Smith's characteristic theological study of the New Testament is evident as well as his contension that revelation is a central theme in John (as the titles of the two halves of the narrative indicate). He emphasizes that Jesus' death as narrated in the Fourth Gospel entails an unanticipated understanding of glory. Equally important to Smith is the theory that this gospel was composed amid conflict between the synagogue and the Jews who had become Christians. According to this hypothesis, the Johannine Christians were at some point expelled from the Jewish community. In this sense, Smith represents a widely accepted theory of the origin of the Johannine church.

Perhaps most striking about this commentary is Smith's treatment of passages in the Fourth Gospel in light of the synoptics. He does not argue that the Fourth Evangelist knew and used any of the first three gospels (although a later publication stresses the possibility of John's use of Mark at certain points). Generally, however, Smith practices a kind of intertextual criticism that supposes that the four gospels are interrelated and should be interpreted as such. For instance, he views 13:1-38 as a form of the Last Supper. After setting a passage in dialogue with the synoptics, Smith brings his discussion to a conclusion that gives the reader hooks by which to catch the meaning. This sort of interpretative approach builds upon our knowledge of the synoptic story of Jesus and prevents us from entirely isolating John from the other three gospels.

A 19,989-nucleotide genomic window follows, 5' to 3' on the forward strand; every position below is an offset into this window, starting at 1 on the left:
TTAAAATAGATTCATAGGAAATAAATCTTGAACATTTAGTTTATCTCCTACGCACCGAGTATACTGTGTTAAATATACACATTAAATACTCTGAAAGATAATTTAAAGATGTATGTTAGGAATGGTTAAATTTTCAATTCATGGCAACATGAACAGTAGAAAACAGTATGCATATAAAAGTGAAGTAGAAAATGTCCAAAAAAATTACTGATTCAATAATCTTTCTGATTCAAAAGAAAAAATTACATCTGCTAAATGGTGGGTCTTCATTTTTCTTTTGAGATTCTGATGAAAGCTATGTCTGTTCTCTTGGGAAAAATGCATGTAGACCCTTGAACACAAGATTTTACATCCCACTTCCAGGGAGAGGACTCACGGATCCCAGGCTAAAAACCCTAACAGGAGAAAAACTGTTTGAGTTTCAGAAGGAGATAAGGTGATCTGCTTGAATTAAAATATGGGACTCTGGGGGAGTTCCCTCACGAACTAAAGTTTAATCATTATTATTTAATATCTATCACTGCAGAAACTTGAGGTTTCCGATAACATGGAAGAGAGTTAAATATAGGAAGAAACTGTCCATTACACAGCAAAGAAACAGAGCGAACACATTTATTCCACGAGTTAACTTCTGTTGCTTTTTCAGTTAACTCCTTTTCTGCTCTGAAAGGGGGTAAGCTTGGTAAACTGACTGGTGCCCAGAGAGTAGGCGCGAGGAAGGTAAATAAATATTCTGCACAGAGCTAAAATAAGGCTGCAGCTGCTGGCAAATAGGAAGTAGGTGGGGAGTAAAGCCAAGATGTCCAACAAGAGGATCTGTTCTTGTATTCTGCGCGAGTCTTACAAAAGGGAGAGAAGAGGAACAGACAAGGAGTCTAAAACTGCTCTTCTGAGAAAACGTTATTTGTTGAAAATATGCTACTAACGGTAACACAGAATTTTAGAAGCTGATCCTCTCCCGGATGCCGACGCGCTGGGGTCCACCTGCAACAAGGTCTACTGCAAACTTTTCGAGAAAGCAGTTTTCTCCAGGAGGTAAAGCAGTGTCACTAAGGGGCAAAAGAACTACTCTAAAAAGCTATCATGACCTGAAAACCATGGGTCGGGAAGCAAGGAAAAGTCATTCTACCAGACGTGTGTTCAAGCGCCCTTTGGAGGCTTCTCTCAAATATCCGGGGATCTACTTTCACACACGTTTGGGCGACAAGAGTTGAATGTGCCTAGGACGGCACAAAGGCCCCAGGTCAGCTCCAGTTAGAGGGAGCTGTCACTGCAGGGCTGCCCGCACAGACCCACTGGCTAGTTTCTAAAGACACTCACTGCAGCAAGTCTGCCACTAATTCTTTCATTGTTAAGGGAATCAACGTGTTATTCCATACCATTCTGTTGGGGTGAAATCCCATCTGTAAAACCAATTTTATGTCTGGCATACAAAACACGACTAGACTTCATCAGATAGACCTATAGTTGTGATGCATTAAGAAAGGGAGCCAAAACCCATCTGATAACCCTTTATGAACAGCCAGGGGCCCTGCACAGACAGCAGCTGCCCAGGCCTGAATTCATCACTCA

Smith proposes what we might call a "moderately sacramental" reading of John. He cannot imagine that ch. 6 could have been read in the first century as anything other than a reference to the Eucharist, but he holds together both a sacramental and incarnational understanding of the narrative and Jesus' words. In a similar manner, he points out that the blood and water from Jesus side (19:34) probably binds a eucharistie reference to the blood with an anti-docetic interpretation of the water (i.e., Jesus is really dead).